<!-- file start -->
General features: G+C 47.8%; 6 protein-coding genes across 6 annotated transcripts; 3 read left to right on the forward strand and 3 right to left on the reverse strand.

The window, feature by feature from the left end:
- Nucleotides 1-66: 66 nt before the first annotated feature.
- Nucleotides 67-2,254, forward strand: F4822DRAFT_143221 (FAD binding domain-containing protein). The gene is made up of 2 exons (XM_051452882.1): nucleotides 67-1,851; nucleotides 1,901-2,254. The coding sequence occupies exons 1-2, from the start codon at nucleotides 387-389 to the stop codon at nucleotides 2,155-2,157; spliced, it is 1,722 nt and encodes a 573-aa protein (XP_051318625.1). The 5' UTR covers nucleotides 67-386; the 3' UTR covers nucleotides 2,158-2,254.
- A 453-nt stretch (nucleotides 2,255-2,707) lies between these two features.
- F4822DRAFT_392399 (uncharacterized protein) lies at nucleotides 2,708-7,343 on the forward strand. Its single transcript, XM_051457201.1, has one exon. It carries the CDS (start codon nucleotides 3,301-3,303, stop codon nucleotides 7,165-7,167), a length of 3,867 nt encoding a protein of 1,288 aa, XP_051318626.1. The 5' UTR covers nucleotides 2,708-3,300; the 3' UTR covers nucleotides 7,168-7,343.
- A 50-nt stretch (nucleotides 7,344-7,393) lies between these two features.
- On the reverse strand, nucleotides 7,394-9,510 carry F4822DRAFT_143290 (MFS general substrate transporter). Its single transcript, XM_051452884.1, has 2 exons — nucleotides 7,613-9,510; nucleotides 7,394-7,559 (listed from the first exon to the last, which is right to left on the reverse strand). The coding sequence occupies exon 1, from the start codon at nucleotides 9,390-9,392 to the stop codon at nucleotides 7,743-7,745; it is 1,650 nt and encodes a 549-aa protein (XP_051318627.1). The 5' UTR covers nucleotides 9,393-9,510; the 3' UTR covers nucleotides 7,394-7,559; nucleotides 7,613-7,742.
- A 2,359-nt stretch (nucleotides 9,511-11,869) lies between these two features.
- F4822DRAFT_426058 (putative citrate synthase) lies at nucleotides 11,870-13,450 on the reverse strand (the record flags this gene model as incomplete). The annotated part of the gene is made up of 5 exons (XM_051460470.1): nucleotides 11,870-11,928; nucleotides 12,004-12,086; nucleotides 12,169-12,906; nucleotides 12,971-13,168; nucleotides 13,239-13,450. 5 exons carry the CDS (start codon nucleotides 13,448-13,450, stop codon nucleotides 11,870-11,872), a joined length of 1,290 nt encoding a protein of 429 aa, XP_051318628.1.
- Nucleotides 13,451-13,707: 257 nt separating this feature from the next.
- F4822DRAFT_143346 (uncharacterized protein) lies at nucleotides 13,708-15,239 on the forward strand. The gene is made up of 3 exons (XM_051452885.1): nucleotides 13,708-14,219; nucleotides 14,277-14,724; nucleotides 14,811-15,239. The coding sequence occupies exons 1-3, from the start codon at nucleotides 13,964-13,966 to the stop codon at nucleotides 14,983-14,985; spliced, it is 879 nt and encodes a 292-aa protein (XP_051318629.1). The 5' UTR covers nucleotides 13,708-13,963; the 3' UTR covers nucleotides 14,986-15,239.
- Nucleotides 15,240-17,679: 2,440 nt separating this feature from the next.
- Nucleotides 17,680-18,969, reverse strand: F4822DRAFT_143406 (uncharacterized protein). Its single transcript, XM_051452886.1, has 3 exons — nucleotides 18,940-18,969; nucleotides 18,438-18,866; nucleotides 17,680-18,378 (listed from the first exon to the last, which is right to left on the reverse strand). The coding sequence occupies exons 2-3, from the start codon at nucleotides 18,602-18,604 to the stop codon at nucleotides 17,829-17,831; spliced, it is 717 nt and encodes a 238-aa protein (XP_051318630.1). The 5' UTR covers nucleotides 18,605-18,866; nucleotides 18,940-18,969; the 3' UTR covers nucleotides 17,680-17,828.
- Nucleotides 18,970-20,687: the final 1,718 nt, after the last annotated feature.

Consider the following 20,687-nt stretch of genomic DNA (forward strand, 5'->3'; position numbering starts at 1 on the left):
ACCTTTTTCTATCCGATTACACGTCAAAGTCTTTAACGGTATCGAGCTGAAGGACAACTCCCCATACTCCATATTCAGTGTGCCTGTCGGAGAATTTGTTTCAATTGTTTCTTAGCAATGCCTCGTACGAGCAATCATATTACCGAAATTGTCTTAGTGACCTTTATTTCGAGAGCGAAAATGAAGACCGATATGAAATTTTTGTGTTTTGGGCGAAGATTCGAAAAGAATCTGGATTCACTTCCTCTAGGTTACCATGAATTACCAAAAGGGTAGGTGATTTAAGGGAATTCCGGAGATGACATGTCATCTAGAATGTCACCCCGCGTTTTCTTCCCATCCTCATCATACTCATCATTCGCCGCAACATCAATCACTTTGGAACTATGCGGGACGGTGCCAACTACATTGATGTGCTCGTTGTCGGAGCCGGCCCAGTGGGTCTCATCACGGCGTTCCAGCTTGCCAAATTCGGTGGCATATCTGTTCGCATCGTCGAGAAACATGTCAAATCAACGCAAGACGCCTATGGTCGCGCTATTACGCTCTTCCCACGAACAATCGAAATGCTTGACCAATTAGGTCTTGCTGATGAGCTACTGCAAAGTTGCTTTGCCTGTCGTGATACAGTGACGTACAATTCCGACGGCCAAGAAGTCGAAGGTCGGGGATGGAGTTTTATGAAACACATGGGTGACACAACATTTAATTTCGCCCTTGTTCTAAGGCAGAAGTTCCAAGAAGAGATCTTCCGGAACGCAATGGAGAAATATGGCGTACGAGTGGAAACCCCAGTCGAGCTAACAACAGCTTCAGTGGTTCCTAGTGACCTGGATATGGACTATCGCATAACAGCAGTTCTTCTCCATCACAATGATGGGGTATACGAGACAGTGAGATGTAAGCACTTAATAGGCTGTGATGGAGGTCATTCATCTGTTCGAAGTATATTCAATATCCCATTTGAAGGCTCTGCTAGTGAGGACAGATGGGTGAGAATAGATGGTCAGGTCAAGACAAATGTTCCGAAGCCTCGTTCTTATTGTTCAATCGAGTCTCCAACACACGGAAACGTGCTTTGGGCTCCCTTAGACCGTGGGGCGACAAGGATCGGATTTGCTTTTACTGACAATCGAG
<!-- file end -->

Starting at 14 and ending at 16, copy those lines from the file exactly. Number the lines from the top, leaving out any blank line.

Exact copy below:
- Nucleotides 17,680-18,969, reverse strand: F4822DRAFT_143406 (uncharacterized protein). Its single transcript, XM_051452886.1, has 3 exons — nucleotides 18,940-18,969; nucleotides 18,438-18,866; nucleotides 17,680-18,378 (listed from the first exon to the last, which is right to left on the reverse strand). The coding sequence occupies exons 2-3, from the start codon at nucleotides 18,602-18,604 to the stop codon at nucleotides 17,829-17,831; spliced, it is 717 nt and encodes a 238-aa protein (XP_051318630.1). The 5' UTR covers nucleotides 18,605-18,866; nucleotides 18,940-18,969; the 3' UTR covers nucleotides 17,680-17,828.
- Nucleotides 18,970-20,687: the final 1,718 nt, after the last annotated feature.

Consider the following 20,687-nt stretch of genomic DNA (forward strand, 5'->3'; position numbering starts at 1 on the left):